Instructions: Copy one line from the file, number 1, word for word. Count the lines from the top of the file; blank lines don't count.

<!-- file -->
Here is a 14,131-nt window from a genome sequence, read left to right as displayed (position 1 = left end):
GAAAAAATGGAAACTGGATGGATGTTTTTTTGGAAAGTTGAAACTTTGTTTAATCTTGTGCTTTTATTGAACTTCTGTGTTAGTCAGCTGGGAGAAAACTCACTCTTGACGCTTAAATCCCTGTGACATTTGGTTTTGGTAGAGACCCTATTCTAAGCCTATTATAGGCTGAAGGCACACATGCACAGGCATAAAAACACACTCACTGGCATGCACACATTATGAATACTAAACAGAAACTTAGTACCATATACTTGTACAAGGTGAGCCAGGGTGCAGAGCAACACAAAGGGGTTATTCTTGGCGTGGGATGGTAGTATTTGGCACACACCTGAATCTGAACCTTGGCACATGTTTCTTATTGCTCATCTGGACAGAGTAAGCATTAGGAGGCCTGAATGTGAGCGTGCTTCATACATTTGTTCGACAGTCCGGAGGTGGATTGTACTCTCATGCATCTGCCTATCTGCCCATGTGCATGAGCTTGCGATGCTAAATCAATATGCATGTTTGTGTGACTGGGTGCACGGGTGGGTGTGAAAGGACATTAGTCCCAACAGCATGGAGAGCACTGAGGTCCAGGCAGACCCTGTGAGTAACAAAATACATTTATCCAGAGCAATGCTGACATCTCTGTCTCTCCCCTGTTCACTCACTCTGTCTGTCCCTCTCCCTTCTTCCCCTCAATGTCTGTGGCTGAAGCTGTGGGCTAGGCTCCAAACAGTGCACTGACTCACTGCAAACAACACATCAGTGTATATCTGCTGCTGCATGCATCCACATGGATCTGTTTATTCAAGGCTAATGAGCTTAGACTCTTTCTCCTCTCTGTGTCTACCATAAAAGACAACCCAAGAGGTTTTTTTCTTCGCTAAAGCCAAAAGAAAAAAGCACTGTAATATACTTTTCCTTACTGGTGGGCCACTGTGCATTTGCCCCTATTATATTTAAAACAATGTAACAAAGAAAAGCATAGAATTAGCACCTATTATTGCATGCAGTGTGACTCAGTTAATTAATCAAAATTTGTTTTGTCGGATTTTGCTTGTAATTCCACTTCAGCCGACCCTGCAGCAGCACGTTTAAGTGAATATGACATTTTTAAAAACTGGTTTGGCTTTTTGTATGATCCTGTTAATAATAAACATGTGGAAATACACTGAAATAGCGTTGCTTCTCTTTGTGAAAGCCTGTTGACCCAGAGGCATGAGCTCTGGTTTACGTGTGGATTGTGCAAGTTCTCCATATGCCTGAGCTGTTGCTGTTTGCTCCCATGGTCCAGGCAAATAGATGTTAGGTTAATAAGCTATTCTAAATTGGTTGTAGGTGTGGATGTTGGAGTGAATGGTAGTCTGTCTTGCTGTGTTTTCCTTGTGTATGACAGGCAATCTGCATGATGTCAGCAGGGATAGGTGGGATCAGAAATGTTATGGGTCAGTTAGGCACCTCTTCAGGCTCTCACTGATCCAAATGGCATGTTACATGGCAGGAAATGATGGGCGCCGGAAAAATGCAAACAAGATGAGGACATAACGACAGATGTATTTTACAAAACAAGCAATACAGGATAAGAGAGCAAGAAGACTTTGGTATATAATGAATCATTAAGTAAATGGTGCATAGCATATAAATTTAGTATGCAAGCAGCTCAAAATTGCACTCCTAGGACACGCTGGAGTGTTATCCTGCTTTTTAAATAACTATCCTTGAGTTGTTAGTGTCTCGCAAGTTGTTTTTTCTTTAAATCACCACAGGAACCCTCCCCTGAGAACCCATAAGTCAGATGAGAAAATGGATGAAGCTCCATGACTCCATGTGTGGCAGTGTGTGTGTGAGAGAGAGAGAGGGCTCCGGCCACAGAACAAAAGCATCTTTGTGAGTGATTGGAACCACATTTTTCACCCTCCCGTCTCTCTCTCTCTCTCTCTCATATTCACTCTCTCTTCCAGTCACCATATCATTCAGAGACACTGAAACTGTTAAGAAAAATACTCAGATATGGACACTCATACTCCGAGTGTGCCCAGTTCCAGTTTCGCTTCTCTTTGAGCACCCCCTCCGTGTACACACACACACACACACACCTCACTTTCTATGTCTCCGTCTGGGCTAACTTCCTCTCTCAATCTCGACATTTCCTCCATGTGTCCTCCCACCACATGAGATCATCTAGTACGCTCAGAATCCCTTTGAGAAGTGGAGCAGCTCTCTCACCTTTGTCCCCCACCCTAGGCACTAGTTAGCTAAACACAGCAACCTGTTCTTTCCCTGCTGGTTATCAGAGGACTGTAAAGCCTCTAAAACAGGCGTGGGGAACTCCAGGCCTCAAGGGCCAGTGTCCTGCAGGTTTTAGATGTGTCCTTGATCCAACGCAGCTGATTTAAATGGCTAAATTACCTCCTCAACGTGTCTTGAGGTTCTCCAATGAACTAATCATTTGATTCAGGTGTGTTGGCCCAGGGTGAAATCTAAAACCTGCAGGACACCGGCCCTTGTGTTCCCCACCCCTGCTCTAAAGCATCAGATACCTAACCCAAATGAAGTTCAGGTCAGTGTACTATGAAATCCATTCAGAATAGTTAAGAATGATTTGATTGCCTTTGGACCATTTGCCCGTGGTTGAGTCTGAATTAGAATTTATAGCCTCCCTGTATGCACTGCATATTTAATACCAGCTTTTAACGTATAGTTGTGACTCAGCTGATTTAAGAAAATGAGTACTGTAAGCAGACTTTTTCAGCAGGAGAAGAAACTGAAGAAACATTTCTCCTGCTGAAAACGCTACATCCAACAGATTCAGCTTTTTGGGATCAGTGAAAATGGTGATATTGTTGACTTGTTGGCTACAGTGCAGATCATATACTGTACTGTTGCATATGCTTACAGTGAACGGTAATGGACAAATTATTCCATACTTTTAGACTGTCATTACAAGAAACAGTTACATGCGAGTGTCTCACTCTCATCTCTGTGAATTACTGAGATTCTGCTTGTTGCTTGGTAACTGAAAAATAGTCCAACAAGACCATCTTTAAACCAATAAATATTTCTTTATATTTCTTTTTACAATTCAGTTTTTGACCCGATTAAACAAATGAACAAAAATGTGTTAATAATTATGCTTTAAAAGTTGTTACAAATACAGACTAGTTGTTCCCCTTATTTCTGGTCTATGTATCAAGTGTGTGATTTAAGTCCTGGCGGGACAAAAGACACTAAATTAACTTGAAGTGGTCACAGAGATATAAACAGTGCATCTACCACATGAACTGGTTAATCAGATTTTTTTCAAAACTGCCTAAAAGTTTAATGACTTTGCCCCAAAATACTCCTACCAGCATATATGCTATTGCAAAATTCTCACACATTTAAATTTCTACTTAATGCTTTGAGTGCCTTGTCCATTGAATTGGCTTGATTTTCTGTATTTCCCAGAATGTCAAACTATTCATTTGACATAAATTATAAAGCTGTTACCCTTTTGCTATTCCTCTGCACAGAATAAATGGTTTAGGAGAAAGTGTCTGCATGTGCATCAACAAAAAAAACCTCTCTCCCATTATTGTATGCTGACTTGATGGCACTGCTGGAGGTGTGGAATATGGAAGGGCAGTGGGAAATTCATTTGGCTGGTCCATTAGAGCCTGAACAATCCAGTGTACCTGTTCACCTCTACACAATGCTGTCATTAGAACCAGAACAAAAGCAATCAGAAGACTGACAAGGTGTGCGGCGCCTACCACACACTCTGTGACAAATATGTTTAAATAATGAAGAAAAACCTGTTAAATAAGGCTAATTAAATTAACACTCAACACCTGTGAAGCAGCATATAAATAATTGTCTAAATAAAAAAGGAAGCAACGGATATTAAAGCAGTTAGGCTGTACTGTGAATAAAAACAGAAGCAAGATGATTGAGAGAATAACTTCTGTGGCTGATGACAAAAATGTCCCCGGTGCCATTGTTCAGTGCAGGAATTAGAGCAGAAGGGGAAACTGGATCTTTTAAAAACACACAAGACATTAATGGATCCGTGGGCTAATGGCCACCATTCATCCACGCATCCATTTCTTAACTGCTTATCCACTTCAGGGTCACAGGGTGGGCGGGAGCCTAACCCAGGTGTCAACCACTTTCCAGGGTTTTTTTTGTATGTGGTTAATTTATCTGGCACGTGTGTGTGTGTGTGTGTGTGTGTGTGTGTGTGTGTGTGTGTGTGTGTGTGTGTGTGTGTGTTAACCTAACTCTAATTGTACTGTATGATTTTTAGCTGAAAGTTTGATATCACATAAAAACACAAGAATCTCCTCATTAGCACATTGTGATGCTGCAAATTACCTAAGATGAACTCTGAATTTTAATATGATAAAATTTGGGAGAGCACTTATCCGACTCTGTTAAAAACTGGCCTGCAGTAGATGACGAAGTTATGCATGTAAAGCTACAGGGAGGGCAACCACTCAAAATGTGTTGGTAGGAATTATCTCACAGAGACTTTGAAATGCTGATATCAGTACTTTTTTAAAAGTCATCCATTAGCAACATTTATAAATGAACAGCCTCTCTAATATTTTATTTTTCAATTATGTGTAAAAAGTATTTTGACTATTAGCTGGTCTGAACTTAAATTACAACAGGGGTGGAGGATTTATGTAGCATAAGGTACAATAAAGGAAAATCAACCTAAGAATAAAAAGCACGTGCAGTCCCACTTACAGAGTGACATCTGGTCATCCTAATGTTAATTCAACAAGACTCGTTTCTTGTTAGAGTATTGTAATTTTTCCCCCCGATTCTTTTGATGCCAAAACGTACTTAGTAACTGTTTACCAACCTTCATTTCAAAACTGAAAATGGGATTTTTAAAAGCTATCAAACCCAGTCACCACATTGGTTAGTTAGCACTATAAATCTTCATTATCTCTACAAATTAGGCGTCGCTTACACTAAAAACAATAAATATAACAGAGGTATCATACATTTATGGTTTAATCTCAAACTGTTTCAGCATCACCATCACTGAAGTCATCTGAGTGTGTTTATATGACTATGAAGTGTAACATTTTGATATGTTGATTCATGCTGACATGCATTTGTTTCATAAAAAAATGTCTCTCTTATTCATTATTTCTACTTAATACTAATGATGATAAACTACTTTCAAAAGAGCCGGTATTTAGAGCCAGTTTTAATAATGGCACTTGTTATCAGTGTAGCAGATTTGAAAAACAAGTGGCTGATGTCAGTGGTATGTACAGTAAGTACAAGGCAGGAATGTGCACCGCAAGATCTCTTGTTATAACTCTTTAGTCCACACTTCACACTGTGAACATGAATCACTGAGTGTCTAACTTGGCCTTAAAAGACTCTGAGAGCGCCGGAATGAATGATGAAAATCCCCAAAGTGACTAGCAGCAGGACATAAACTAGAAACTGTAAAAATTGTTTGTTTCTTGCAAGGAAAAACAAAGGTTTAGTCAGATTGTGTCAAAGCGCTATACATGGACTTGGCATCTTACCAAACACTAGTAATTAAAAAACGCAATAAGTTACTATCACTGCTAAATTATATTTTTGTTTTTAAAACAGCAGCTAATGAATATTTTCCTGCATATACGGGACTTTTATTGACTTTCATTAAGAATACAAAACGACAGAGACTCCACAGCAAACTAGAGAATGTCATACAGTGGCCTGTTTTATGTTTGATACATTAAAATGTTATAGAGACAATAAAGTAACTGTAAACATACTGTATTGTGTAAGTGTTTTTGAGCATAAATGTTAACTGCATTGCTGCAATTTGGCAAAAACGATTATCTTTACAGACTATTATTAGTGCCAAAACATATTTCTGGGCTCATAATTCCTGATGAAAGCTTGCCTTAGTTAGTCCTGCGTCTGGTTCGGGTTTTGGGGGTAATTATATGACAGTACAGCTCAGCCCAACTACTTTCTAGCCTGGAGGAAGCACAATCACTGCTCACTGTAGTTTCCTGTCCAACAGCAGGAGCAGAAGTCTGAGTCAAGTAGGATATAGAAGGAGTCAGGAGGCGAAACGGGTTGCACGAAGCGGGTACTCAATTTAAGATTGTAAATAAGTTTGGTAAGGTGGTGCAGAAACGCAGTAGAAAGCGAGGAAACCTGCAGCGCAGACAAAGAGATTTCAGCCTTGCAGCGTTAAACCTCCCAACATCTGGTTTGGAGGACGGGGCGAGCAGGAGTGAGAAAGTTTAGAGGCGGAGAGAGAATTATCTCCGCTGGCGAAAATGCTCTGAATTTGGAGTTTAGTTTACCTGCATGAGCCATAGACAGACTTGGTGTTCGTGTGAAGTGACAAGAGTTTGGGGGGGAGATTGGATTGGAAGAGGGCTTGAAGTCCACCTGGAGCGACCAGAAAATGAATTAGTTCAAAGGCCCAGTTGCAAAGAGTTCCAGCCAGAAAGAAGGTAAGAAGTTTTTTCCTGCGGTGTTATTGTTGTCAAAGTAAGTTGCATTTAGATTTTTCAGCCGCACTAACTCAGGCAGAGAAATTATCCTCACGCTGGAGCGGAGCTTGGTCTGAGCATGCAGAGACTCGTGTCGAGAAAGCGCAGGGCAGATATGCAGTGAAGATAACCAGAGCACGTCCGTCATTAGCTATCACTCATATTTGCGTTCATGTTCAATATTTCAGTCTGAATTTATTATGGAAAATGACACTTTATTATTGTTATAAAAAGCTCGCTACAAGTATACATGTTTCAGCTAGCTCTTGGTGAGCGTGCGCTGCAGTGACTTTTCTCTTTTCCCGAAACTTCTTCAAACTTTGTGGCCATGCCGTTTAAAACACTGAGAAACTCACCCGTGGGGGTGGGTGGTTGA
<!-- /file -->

Here is a 14,131-nt window from a genome sequence, read left to right as displayed (position 1 = left end):